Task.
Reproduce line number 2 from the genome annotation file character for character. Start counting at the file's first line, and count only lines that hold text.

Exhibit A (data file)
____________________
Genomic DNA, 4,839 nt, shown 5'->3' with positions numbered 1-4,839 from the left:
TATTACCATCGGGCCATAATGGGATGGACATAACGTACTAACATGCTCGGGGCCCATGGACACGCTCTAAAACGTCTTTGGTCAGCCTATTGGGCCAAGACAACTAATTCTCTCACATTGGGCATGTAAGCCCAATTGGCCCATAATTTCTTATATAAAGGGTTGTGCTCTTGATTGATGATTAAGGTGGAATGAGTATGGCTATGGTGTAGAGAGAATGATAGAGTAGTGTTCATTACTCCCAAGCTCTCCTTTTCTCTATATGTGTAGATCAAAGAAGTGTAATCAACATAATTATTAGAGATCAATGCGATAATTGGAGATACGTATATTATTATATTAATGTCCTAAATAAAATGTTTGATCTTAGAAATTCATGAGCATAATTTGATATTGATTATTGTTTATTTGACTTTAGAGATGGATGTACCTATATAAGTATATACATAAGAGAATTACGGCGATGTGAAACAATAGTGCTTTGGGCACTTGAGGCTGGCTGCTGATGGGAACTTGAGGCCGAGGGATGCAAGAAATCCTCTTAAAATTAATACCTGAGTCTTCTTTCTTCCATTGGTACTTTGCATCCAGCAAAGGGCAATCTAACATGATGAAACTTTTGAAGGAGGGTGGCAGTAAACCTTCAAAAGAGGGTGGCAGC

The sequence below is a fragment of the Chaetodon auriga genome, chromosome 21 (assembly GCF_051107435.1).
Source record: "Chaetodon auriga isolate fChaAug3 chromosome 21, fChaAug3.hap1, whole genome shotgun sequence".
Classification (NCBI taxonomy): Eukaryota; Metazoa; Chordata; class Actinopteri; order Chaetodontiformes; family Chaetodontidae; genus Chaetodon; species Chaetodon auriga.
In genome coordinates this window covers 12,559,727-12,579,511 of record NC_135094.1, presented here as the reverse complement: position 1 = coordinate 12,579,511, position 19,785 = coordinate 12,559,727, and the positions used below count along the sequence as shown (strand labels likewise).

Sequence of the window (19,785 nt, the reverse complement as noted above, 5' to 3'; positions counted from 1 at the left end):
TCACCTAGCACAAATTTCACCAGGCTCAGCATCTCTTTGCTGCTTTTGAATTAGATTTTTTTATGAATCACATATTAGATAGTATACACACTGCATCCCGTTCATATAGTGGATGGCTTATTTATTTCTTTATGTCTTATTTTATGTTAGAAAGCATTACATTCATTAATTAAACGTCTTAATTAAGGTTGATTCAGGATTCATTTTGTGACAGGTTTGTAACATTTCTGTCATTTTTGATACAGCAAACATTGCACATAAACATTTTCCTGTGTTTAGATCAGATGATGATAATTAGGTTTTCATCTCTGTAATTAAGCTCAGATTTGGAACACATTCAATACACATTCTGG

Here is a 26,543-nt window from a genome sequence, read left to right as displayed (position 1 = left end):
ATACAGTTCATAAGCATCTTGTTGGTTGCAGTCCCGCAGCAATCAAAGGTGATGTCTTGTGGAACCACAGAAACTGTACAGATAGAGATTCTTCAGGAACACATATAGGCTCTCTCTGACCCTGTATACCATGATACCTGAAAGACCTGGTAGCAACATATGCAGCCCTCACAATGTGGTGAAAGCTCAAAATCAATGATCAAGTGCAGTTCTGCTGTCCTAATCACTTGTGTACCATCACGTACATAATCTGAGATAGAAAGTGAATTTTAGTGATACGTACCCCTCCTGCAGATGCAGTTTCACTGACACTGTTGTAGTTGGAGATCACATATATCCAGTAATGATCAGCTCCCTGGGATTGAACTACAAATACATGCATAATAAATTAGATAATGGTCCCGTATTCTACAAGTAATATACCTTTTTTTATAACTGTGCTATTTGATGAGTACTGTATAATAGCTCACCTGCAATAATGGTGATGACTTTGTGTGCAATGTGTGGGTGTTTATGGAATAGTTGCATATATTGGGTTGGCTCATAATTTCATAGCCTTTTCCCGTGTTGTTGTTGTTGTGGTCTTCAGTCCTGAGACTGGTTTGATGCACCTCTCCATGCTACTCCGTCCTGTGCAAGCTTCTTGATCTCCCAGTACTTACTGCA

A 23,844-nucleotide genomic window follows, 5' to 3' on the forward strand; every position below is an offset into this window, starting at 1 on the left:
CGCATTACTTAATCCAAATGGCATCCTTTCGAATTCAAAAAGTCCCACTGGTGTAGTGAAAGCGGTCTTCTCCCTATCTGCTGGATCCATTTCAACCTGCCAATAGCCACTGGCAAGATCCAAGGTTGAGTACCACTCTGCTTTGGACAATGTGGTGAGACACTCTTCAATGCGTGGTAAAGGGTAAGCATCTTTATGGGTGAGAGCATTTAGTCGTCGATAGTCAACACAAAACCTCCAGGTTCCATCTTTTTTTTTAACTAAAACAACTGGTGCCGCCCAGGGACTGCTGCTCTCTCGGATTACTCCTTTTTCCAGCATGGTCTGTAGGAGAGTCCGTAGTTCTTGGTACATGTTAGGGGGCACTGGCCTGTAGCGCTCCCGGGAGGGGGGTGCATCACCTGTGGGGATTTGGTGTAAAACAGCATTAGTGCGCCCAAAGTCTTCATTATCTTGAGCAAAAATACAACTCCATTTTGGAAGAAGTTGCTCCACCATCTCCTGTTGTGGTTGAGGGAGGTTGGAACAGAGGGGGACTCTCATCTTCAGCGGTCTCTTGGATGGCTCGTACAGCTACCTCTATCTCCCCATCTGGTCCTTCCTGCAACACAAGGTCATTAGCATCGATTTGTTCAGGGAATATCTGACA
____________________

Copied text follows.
TATTACCATCGGGCCATAATGGGATGGACATAACGTACTAACATGCTCGGGGCCCATGGACACGCTCTAAAACGTCTTTGGTCAGCCTATTGGGCCAAGACAACTAATTCTCTCACATTGGGCATGTAAGCCCAATTGGCCCATAATTTCTTATATAAAGGGTTGTGCTCTTGATTGATGATTAAGGTGGAATGAGTATGGCTATGGTGTAGAGAGAATGATAGAGTAGTGTTCATTACTCCCAAGCTCTCCTTTTCTCTATATGTGTAGATCAAAGAAGTGTAATCAACATAATTATTAGAGATCAATGCGATAATTGGAGATACGTATATTATTATATTAATGTCCTAAATAAAATGTTTGATCTTAGAAATTCATGAGCATAATTTGATATTGATTATTGTTTATTTGACTTTAGAGATGGATGTACCTATATAAGTATATACATAAGAGAATTACGGCGATGTGAAACAATAGTGCTTTGGGCACTTGAGGCTGGCTGCTGATGGGAACTTGAGGCCGAGGGATGCAAGAAATCCTCTTAAAATTAATACCTGAGTCTTCTTTCTTCCATTGGTACTTTGCATCCAGCAAAGGGCAATCTAACATGATGAAACTTTTGAAGGAGGGTGGCAGTAAACCTTCAAAAGAGGGTGGCAGC